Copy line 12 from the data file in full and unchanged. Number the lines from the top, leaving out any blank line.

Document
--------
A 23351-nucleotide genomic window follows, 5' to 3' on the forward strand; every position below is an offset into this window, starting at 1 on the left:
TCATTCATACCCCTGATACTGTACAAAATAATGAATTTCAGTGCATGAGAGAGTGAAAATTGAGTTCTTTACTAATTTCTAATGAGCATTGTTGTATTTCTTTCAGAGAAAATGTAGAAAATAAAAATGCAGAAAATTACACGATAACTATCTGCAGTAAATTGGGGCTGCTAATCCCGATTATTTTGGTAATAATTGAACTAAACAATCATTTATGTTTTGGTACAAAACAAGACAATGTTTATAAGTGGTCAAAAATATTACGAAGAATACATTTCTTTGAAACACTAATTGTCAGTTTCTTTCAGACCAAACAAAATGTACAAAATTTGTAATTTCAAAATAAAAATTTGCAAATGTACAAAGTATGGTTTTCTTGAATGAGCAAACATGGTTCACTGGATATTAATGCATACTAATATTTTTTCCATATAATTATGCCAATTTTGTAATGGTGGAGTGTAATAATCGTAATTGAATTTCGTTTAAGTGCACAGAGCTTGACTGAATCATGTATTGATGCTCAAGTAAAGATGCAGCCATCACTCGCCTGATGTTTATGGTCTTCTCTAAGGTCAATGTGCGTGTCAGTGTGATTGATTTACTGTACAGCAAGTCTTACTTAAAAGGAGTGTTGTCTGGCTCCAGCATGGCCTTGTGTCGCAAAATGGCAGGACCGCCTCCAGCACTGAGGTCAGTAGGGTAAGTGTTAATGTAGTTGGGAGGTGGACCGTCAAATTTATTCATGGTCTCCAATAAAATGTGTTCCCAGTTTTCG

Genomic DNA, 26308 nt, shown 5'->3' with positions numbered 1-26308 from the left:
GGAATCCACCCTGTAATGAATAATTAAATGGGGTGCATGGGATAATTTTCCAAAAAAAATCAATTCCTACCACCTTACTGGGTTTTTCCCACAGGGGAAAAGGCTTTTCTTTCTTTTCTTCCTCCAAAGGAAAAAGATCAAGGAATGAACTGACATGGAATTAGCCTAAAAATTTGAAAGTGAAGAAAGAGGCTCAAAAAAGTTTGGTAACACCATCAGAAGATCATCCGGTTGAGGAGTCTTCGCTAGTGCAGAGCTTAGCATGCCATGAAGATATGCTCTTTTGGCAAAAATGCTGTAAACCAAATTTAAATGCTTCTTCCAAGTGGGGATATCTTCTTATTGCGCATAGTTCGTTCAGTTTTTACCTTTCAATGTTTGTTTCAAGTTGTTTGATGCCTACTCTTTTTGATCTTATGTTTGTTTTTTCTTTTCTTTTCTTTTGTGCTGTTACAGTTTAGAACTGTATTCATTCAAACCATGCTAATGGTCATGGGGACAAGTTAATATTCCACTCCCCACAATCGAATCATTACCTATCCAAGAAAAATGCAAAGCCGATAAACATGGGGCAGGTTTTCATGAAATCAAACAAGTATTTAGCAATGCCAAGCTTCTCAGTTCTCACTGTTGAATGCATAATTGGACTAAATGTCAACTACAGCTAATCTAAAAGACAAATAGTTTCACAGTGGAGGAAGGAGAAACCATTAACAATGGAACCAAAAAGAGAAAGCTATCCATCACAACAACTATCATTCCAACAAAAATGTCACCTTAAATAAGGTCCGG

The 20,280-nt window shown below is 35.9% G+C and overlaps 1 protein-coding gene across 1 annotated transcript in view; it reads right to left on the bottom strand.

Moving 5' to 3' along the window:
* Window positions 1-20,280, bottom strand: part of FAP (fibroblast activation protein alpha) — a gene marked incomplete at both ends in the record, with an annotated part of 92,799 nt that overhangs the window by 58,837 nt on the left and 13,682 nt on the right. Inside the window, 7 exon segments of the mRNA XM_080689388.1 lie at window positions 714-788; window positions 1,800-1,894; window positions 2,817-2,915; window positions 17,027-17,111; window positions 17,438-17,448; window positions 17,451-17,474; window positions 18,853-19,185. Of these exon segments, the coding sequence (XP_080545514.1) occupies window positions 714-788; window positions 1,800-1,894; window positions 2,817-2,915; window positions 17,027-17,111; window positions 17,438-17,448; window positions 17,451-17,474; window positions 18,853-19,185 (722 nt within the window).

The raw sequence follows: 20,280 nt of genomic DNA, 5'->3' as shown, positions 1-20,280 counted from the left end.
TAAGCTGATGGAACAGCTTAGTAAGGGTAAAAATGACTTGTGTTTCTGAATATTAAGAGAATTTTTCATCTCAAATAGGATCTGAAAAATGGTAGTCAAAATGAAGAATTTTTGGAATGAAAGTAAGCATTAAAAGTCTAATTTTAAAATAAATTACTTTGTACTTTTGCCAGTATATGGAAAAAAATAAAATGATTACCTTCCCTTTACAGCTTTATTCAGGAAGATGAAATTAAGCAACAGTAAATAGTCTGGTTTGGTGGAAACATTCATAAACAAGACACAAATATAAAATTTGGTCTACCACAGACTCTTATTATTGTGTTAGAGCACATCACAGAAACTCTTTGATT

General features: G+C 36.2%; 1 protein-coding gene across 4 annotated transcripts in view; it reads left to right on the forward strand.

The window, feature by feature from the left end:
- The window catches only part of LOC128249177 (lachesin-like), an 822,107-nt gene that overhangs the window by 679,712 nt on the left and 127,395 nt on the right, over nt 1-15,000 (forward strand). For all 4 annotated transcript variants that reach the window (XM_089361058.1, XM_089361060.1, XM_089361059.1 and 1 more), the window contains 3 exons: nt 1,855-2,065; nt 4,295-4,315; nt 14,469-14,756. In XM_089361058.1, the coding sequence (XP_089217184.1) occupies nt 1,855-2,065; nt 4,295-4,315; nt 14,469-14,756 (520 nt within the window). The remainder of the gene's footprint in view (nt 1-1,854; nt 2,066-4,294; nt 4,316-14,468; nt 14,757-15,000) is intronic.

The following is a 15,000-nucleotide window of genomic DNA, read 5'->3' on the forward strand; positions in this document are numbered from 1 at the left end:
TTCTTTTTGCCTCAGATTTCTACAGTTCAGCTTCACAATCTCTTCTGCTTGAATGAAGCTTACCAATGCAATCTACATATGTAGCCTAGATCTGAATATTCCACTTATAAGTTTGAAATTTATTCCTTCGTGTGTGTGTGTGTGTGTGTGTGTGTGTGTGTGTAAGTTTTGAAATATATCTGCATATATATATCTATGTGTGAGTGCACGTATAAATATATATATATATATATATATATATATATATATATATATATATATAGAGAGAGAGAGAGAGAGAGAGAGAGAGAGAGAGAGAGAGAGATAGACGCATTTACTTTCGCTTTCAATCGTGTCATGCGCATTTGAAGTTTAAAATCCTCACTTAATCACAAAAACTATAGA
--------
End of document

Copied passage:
- The window catches only part of LOC128249177 (lachesin-like), an 822,107-nt gene that overhangs the window by 679,712 nt on the left and 127,395 nt on the right, over nt 1-15,000 (forward strand). For all 4 annotated transcript variants that reach the window (XM_089361058.1, XM_089361060.1, XM_089361059.1 and 1 more), the window contains 3 exons: nt 1,855-2,065; nt 4,295-4,315; nt 14,469-14,756. In XM_089361058.1, the coding sequence (XP_089217184.1) occupies nt 1,855-2,065; nt 4,295-4,315; nt 14,469-14,756 (520 nt within the window). The remainder of the gene's footprint in view (nt 1-1,854; nt 2,066-4,294; nt 4,316-14,468; nt 14,757-15,000) is intronic.